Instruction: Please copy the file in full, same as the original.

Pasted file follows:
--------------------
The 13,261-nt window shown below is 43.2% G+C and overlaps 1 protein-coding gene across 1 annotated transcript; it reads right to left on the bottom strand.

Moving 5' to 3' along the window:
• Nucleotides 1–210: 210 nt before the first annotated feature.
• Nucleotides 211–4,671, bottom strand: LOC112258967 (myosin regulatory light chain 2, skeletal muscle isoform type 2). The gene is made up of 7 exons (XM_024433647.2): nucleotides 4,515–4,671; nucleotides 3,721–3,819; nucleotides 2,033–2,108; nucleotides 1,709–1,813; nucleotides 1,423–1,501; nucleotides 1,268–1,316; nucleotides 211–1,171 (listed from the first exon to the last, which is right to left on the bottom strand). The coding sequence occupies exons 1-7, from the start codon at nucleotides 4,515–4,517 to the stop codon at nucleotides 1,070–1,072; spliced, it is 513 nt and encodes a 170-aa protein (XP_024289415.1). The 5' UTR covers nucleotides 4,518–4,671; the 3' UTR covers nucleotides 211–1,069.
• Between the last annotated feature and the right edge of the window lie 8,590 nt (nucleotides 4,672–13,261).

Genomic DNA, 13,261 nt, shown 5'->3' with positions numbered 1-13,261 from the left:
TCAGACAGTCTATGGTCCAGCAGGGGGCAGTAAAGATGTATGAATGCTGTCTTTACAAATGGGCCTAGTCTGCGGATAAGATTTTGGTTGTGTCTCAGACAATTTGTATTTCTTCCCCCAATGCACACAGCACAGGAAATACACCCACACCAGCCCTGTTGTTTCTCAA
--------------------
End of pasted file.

The 13,261-nt window shown below is 43.2% G+C and overlaps 1 protein-coding gene across 1 annotated transcript; it reads right to left on the bottom strand.

Moving 5' to 3' along the window:
• Nucleotides 1–210: 210 nt before the first annotated feature.
• Nucleotides 211–4,671, bottom strand: LOC112258967 (myosin regulatory light chain 2, skeletal muscle isoform type 2). The gene is made up of 7 exons (XM_024433647.2): nucleotides 4,515–4,671; nucleotides 3,721–3,819; nucleotides 2,033–2,108; nucleotides 1,709–1,813; nucleotides 1,423–1,501; nucleotides 1,268–1,316; nucleotides 211–1,171 (listed from the first exon to the last, which is right to left on the bottom strand). The coding sequence occupies exons 1-7, from the start codon at nucleotides 4,515–4,517 to the stop codon at nucleotides 1,070–1,072; spliced, it is 513 nt and encodes a 170-aa protein (XP_024289415.1). The 5' UTR covers nucleotides 4,518–4,671; the 3' UTR covers nucleotides 211–1,069.
• Between the last annotated feature and the right edge of the window lie 8,590 nt (nucleotides 4,672–13,261).

Genomic DNA, 13,261 nt, shown 5'->3' with positions numbered 1-13,261 from the left:
TCAGACAGTCTATGGTCCAGCAGGGGGCAGTAAAGATGTATGAATGCTGTCTTTACAAATGGGCCTAGTCTGCGGATAAGATTTTGGTTGTGTCTCAGACAATTTGTATTTCTTCCCCCAATGCACACAGCACAGGAAATACACCCACACCAGCCCTGTTGTTTCTCAA